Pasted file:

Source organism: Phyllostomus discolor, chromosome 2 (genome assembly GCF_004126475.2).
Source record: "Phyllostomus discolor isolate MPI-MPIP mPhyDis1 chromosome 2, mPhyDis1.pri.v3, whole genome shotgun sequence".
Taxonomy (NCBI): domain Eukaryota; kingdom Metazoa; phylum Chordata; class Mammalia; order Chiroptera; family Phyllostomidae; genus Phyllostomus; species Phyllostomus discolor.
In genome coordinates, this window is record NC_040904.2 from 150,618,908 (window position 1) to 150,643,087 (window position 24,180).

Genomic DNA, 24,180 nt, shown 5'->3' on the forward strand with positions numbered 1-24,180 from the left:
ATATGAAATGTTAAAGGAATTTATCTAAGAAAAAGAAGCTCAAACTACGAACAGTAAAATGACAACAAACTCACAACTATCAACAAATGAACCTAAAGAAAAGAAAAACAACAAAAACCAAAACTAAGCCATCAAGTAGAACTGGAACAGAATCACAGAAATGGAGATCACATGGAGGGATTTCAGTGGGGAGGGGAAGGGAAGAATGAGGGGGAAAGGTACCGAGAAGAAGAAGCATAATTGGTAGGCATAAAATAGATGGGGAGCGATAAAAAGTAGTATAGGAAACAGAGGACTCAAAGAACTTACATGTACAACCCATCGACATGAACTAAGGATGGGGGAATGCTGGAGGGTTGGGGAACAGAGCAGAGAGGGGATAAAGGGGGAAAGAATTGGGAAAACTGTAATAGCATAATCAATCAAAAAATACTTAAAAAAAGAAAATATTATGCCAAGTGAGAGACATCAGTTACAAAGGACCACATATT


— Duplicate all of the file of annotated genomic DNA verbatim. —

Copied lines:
Source organism: Phyllostomus discolor, chromosome 2 (genome assembly GCF_004126475.2).
Source record: "Phyllostomus discolor isolate MPI-MPIP mPhyDis1 chromosome 2, mPhyDis1.pri.v3, whole genome shotgun sequence".
Taxonomy (NCBI): domain Eukaryota; kingdom Metazoa; phylum Chordata; class Mammalia; order Chiroptera; family Phyllostomidae; genus Phyllostomus; species Phyllostomus discolor.
In genome coordinates, this window is record NC_040904.2 from 150,618,908 (window position 1) to 150,643,087 (window position 24,180).

Genomic DNA, 24,180 nt, shown 5'->3' on the forward strand with positions numbered 1-24,180 from the left:
ATATGAAATGTTAAAGGAATTTATCTAAGAAAAAGAAGCTCAAACTACGAACAGTAAAATGACAACAAACTCACAACTATCAACAAATGAACCTAAAGAAAAGAAAAACAACAAAAACCAAAACTAAGCCATCAAGTAGAACTGGAACAGAATCACAGAAATGGAGATCACATGGAGGGATTTCAGTGGGGAGGGGAAGGGAAGAATGAGGGGGAAAGGTACCGAGAAGAAGAAGCATAATTGGTAGGCATAAAATAGATGGGGAGCGATAAAAAGTAGTATAGGAAACAGAGGACTCAAAGAACTTACATGTACAACCCATCGACATGAACTAAGGATGGGGGAATGCTGGAGGGTTGGGGAACAGAGCAGAGAGGGGATAAAGGGGGAAAGAATTGGGAAAACTGTAATAGCATAATCAATCAAAAAATACTTAAAAAAAGAAAATATTATGCCAAGTGAGAGACATCAGTTACAAAGGACCACATATT